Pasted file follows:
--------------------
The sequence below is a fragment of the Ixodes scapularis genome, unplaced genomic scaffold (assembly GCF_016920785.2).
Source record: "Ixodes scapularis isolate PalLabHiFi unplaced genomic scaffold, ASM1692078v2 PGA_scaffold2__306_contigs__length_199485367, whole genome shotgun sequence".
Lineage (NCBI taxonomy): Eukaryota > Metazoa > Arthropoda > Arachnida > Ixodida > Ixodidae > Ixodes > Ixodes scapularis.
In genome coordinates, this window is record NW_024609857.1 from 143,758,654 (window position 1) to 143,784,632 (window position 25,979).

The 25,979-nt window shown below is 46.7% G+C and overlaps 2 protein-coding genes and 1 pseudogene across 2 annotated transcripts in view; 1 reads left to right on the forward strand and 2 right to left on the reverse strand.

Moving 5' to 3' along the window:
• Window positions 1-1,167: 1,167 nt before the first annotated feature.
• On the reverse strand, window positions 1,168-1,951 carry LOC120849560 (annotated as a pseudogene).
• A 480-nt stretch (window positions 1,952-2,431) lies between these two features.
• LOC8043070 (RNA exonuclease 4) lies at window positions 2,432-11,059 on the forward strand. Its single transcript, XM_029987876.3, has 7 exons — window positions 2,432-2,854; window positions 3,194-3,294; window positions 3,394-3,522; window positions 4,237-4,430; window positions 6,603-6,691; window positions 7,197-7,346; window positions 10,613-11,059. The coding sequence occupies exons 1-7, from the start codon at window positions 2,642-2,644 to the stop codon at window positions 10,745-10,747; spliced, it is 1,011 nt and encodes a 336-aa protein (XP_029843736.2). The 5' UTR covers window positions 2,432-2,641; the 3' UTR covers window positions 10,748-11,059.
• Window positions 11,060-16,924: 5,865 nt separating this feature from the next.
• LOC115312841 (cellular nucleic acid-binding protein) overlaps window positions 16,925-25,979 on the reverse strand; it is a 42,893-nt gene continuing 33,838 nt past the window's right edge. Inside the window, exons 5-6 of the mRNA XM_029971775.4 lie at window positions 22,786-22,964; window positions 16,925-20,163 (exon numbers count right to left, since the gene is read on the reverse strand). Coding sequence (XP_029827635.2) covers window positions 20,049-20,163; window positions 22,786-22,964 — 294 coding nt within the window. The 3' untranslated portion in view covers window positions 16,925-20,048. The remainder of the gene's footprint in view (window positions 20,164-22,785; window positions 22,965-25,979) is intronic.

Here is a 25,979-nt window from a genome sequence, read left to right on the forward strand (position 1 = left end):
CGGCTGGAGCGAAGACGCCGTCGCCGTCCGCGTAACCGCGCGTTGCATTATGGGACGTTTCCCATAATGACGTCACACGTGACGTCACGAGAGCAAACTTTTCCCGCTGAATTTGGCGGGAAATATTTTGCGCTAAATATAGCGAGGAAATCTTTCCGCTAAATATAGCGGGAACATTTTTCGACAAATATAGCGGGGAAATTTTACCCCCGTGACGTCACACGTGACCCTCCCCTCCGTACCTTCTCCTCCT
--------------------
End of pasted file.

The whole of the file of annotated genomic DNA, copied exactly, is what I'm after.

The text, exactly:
The sequence below is a fragment of the Ixodes scapularis genome, unplaced genomic scaffold (assembly GCF_016920785.2).
Source record: "Ixodes scapularis isolate PalLabHiFi unplaced genomic scaffold, ASM1692078v2 PGA_scaffold2__306_contigs__length_199485367, whole genome shotgun sequence".
Lineage (NCBI taxonomy): Eukaryota > Metazoa > Arthropoda > Arachnida > Ixodida > Ixodidae > Ixodes > Ixodes scapularis.
In genome coordinates, this window is record NW_024609857.1 from 143,758,654 (window position 1) to 143,784,632 (window position 25,979).

The 25,979-nt window shown below is 46.7% G+C and overlaps 2 protein-coding genes and 1 pseudogene across 2 annotated transcripts in view; 1 reads left to right on the forward strand and 2 right to left on the reverse strand.

Moving 5' to 3' along the window:
• Window positions 1-1,167: 1,167 nt before the first annotated feature.
• On the reverse strand, window positions 1,168-1,951 carry LOC120849560 (annotated as a pseudogene).
• A 480-nt stretch (window positions 1,952-2,431) lies between these two features.
• LOC8043070 (RNA exonuclease 4) lies at window positions 2,432-11,059 on the forward strand. Its single transcript, XM_029987876.3, has 7 exons — window positions 2,432-2,854; window positions 3,194-3,294; window positions 3,394-3,522; window positions 4,237-4,430; window positions 6,603-6,691; window positions 7,197-7,346; window positions 10,613-11,059. The coding sequence occupies exons 1-7, from the start codon at window positions 2,642-2,644 to the stop codon at window positions 10,745-10,747; spliced, it is 1,011 nt and encodes a 336-aa protein (XP_029843736.2). The 5' UTR covers window positions 2,432-2,641; the 3' UTR covers window positions 10,748-11,059.
• Window positions 11,060-16,924: 5,865 nt separating this feature from the next.
• LOC115312841 (cellular nucleic acid-binding protein) overlaps window positions 16,925-25,979 on the reverse strand; it is a 42,893-nt gene continuing 33,838 nt past the window's right edge. Inside the window, exons 5-6 of the mRNA XM_029971775.4 lie at window positions 22,786-22,964; window positions 16,925-20,163 (exon numbers count right to left, since the gene is read on the reverse strand). Coding sequence (XP_029827635.2) covers window positions 20,049-20,163; window positions 22,786-22,964 — 294 coding nt within the window. The 3' untranslated portion in view covers window positions 16,925-20,048. The remainder of the gene's footprint in view (window positions 20,164-22,785; window positions 22,965-25,979) is intronic.

Here is a 25,979-nt window from a genome sequence, read left to right on the forward strand (position 1 = left end):
CGGCTGGAGCGAAGACGCCGTCGCCGTCCGCGTAACCGCGCGTTGCATTATGGGACGTTTCCCATAATGACGTCACACGTGACGTCACGAGAGCAAACTTTTCCCGCTGAATTTGGCGGGAAATATTTTGCGCTAAATATAGCGAGGAAATCTTTCCGCTAAATATAGCGGGAACATTTTTCGACAAATATAGCGGGGAAATTTTACCCCCGTGACGTCACACGTGACCCTCCCCTCCGTACCTTCTCCTCCT